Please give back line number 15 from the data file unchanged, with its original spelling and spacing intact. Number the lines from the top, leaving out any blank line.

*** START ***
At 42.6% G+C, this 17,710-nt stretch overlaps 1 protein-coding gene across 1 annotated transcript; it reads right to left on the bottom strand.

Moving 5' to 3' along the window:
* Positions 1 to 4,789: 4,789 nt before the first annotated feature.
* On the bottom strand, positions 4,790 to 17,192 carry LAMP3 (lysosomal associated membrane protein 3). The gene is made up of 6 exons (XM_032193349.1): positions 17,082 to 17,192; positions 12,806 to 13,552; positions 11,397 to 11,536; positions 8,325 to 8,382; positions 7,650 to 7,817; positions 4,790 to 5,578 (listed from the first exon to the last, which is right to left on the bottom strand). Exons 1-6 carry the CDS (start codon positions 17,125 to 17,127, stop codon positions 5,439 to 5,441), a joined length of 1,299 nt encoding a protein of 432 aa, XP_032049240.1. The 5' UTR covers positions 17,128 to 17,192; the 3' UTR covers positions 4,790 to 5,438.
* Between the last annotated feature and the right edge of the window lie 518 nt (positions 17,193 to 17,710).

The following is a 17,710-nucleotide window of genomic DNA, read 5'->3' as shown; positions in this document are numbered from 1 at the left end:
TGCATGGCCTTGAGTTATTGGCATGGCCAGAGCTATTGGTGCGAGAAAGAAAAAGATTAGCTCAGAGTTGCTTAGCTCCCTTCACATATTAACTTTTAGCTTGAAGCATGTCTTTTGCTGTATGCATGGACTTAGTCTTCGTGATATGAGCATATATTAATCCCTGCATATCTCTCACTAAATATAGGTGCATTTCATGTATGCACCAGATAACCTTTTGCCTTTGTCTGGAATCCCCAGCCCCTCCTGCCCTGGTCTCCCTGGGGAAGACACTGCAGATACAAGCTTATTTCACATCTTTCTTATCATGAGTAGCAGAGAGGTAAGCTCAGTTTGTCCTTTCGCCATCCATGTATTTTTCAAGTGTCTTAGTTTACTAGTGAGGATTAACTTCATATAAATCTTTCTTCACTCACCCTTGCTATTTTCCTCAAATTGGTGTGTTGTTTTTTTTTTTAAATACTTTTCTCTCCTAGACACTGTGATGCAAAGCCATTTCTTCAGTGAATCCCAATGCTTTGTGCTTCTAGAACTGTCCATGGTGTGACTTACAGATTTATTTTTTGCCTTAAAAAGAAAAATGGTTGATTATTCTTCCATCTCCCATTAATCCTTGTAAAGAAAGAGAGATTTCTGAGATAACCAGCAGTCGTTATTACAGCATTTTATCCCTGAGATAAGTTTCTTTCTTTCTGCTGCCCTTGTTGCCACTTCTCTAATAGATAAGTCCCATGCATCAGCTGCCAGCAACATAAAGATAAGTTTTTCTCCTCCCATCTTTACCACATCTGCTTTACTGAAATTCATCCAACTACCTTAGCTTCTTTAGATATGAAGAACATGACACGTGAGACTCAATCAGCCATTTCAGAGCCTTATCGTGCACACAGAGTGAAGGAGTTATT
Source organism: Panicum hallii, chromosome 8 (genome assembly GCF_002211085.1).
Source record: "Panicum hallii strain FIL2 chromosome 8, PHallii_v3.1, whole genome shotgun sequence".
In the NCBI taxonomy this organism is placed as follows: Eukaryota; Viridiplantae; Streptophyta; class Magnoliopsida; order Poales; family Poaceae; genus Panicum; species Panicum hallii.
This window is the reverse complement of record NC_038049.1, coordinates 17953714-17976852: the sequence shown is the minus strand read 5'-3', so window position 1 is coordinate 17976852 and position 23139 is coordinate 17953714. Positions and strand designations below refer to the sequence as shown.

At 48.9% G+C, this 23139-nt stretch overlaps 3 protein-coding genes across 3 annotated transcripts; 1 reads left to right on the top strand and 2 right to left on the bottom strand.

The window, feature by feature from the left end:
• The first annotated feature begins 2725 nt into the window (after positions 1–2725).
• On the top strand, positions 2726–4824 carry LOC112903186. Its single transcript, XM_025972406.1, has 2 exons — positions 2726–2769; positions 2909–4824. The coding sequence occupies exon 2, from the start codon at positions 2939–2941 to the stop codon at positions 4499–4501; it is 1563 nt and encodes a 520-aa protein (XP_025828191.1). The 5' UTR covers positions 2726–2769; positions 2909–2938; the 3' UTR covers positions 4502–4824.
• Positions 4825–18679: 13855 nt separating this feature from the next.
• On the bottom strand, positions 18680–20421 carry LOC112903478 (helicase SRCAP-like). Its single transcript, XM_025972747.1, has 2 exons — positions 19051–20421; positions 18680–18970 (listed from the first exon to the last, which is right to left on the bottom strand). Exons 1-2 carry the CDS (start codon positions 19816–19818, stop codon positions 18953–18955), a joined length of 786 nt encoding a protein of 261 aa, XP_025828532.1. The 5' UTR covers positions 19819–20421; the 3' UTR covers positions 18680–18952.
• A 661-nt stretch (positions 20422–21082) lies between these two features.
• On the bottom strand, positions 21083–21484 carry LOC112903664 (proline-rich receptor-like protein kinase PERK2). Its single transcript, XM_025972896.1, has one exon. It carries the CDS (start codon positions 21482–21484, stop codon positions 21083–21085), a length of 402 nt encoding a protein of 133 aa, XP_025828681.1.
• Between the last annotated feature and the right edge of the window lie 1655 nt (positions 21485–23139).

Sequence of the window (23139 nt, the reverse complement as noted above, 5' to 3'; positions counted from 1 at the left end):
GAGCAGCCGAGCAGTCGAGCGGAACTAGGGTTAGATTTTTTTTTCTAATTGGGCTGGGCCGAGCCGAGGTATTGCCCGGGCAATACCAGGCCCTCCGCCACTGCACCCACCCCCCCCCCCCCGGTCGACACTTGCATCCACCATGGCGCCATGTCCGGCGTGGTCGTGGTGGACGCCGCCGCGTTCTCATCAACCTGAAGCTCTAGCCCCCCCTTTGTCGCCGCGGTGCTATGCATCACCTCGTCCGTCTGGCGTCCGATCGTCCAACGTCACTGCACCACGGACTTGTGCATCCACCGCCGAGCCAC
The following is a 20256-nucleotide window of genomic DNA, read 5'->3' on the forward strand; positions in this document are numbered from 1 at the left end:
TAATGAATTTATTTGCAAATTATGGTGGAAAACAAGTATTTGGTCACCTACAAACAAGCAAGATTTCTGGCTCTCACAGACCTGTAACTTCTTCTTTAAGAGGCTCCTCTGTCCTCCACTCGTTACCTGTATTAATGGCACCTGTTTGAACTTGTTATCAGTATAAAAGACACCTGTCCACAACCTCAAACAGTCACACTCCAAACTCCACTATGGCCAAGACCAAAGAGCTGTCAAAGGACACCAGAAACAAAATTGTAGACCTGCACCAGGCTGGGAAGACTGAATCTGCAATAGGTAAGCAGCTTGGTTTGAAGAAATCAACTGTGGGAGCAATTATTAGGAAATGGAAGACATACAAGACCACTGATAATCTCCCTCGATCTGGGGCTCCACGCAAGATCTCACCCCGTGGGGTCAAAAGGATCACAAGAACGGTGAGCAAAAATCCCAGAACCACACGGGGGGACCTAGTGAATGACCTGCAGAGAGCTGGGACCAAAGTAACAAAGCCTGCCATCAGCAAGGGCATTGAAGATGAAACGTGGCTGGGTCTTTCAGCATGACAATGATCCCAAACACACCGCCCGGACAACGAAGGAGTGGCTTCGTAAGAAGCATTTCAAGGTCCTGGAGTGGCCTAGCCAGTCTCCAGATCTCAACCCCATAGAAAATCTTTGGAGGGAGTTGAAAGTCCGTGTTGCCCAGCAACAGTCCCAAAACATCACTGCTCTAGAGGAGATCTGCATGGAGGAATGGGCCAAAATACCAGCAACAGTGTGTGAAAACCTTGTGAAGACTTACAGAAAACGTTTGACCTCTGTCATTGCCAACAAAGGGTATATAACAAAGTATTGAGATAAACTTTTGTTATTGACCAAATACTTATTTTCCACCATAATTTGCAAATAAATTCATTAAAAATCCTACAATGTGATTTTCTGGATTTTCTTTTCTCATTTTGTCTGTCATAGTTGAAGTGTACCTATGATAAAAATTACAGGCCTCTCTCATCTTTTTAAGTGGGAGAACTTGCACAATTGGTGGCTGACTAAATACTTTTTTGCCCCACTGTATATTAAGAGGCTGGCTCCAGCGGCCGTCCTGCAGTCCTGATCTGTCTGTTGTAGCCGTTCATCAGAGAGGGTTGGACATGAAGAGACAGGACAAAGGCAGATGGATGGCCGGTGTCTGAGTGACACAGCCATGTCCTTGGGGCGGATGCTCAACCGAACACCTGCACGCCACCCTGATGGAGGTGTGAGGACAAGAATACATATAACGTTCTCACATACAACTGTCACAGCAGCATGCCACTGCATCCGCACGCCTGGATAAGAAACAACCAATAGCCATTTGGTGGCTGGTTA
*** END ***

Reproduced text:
• On the top strand, positions 2726–4824 carry LOC112903186. Its single transcript, XM_025972406.1, has 2 exons — positions 2726–2769; positions 2909–4824. The coding sequence occupies exon 2, from the start codon at positions 2939–2941 to the stop codon at positions 4499–4501; it is 1563 nt and encodes a 520-aa protein (XP_025828191.1). The 5' UTR covers positions 2726–2769; positions 2909–2938; the 3' UTR covers positions 4502–4824.